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In The Outliers, Bill Joy is quoted as saying

"If you put your Mac in that funny mode where you can see the code, I see things that I can remember typing 25 years ago."

I'm intrigued - what is this mode? How does one use it?

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    What Mac? What OS? It might be MacsBug and the programmer switch on the old 68000 original Mac line, but it's hard to tell without more clarity. – bmike Aug 23 '15 at 20:04
  • @2xedo Unix is the Mac OS "core". And it is Linux's too. If you're interested in seeing what a Unix code might looks like, you can do it through Linux: in Linux you can download (and eventually edit and publish your own distro) the source code – AlessioX Aug 23 '15 at 20:09
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Single user or Verbose mode.

Verbose mode start up

  • Restart the Mac
  • Immediately hold down the command + V keys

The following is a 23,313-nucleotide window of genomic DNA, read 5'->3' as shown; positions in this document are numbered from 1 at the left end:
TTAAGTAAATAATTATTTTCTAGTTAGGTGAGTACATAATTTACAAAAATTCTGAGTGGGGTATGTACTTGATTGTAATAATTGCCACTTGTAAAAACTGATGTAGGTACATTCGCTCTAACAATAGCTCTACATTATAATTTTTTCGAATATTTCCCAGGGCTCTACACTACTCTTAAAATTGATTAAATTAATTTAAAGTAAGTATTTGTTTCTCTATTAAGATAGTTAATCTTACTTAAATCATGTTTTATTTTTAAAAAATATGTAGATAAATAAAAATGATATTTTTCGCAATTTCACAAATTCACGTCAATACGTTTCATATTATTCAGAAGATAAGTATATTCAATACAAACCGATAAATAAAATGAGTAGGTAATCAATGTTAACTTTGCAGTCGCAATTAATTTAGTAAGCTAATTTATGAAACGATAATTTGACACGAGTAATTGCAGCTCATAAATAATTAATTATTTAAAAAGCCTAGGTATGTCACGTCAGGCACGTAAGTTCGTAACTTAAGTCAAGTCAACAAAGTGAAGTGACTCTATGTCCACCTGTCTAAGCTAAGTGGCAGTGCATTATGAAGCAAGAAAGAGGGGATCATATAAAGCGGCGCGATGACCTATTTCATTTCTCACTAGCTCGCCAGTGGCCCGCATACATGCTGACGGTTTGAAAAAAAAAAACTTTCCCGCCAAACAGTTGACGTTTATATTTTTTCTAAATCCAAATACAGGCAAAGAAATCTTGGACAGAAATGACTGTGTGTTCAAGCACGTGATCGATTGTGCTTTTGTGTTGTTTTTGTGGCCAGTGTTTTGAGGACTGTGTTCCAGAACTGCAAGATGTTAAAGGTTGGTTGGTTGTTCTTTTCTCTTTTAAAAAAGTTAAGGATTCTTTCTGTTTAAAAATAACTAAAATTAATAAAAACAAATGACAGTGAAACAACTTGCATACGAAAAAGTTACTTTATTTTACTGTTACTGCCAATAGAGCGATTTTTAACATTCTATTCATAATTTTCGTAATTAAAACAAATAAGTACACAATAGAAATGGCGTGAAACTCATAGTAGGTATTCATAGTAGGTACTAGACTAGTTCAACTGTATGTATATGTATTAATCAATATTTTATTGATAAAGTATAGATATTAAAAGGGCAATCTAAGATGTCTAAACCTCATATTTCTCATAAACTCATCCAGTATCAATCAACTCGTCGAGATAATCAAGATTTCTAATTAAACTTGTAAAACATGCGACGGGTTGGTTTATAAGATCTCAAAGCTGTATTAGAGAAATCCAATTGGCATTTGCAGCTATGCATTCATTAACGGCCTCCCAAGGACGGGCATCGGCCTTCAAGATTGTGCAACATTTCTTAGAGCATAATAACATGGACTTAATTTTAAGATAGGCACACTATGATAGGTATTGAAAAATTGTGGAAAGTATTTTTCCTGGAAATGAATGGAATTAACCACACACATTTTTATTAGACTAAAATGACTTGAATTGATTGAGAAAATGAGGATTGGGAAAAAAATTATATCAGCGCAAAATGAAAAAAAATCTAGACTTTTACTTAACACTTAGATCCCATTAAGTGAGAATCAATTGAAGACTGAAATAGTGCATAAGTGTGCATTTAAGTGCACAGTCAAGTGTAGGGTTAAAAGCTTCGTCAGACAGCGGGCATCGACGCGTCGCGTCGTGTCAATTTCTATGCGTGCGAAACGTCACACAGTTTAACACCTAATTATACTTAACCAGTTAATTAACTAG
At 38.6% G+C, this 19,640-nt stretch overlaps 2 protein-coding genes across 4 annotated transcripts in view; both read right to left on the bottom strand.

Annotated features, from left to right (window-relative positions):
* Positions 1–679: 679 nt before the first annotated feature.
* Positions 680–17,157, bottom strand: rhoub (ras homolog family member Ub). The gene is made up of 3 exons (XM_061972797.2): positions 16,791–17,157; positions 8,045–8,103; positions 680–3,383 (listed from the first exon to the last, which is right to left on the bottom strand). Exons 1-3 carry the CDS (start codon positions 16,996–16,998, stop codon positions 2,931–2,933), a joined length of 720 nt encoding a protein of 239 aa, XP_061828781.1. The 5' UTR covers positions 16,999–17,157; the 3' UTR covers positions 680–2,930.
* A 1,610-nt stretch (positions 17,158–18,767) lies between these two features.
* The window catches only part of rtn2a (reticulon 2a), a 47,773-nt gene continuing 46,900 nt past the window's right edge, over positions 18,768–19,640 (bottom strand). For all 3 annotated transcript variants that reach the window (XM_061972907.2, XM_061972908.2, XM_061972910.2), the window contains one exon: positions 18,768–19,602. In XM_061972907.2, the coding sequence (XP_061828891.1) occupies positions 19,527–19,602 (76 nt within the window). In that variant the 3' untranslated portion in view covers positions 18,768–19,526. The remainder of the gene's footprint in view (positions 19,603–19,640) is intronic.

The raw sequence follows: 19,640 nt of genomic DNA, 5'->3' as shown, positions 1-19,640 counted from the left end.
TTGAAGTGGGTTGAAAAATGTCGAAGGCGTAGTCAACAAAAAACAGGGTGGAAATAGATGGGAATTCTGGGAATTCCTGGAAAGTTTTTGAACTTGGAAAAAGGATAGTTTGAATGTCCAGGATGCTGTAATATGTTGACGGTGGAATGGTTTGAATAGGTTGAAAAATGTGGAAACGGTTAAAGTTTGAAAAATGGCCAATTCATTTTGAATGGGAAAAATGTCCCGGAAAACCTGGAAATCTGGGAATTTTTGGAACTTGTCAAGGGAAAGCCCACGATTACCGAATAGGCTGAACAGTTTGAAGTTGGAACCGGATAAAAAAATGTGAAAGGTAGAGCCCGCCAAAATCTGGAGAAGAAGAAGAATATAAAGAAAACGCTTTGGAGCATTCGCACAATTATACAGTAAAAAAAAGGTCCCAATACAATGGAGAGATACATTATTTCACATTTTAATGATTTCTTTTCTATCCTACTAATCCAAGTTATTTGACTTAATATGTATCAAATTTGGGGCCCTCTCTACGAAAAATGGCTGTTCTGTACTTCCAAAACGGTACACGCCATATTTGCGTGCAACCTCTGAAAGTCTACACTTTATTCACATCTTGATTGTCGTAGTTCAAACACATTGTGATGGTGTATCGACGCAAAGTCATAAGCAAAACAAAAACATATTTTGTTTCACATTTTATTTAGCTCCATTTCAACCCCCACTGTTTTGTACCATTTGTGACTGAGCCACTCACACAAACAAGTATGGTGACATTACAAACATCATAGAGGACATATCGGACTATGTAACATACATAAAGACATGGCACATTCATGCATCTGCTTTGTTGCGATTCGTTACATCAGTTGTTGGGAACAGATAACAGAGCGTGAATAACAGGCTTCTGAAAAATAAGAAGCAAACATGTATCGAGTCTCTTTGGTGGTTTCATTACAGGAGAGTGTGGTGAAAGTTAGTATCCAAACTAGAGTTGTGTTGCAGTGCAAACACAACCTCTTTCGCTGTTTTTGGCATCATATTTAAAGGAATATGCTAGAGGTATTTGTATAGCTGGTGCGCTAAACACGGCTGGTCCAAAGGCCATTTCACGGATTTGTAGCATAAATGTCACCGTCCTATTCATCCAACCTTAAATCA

You have successfully entered verbose mode when you see white text appear on the screen.

See Apple Support

  • I think this is what was being referred to. Thanks! – 2xedo Aug 24 '15 at 5:11
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There's no such thing (from the user point-of-view). Mac OS X is not an open-source operating system.

  • Must have been a developer tool, then? – 2xedo Aug 23 '15 at 19:33
  • If you're a developer and you work in Cupertino, sure! – AlessioX Aug 23 '15 at 19:40
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    Or is it referring to Terminal? Lol. – iProgram Aug 23 '15 at 22:08
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More than likely, He is talking about single user mode. Single user mode is a state of the operating system used to repair functionality of the operating system.

  • Coding was done on the black screen which still exists under all that GUI. You can see that it starting up in Verbose Mode - which is also the way to get out of kernel panic. Hold down Comm-V. – Zo219 Aug 23 '15 at 22:07
  • @Zo219 Yes, either verbose or single user mode. The output seems as if it is the "code". Enough speculating. – fd0 Aug 23 '15 at 22:12

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